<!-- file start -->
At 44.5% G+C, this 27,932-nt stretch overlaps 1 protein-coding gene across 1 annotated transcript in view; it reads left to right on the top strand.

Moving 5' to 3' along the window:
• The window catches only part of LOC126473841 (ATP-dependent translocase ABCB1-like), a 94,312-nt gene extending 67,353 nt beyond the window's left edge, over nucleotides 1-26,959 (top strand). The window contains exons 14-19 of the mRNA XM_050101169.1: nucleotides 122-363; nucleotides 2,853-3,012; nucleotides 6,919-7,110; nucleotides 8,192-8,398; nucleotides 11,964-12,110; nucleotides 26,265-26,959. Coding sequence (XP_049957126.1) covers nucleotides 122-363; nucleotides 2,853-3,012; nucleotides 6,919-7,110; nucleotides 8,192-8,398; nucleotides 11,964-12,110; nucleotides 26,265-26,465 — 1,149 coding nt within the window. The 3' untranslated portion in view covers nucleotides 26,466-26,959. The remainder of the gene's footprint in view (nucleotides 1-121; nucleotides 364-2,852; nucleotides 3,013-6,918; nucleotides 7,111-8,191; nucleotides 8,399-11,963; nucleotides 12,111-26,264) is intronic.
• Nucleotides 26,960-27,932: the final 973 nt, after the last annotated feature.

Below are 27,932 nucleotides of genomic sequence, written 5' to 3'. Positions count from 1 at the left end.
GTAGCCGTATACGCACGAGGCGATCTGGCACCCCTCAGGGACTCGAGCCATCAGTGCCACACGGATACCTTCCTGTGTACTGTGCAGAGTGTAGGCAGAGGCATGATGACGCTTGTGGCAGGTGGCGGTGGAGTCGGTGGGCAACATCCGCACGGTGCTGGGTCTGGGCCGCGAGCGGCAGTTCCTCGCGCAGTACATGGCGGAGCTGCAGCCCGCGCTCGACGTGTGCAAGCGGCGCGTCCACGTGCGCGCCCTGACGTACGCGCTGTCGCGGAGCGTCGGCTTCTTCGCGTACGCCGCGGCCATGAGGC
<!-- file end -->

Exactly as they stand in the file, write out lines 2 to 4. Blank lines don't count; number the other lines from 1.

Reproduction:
Moving 5' to 3' along the window:
• The window catches only part of LOC126473841 (ATP-dependent translocase ABCB1-like), a 94,312-nt gene extending 67,353 nt beyond the window's left edge, over nucleotides 1-26,959 (top strand). The window contains exons 14-19 of the mRNA XM_050101169.1: nucleotides 122-363; nucleotides 2,853-3,012; nucleotides 6,919-7,110; nucleotides 8,192-8,398; nucleotides 11,964-12,110; nucleotides 26,265-26,959. Coding sequence (XP_049957126.1) covers nucleotides 122-363; nucleotides 2,853-3,012; nucleotides 6,919-7,110; nucleotides 8,192-8,398; nucleotides 11,964-12,110; nucleotides 26,265-26,465 — 1,149 coding nt within the window. The 3' untranslated portion in view covers nucleotides 26,466-26,959. The remainder of the gene's footprint in view (nucleotides 1-121; nucleotides 364-2,852; nucleotides 3,013-6,918; nucleotides 7,111-8,191; nucleotides 8,399-11,963; nucleotides 12,111-26,264) is intronic.
• Nucleotides 26,960-27,932: the final 973 nt, after the last annotated feature.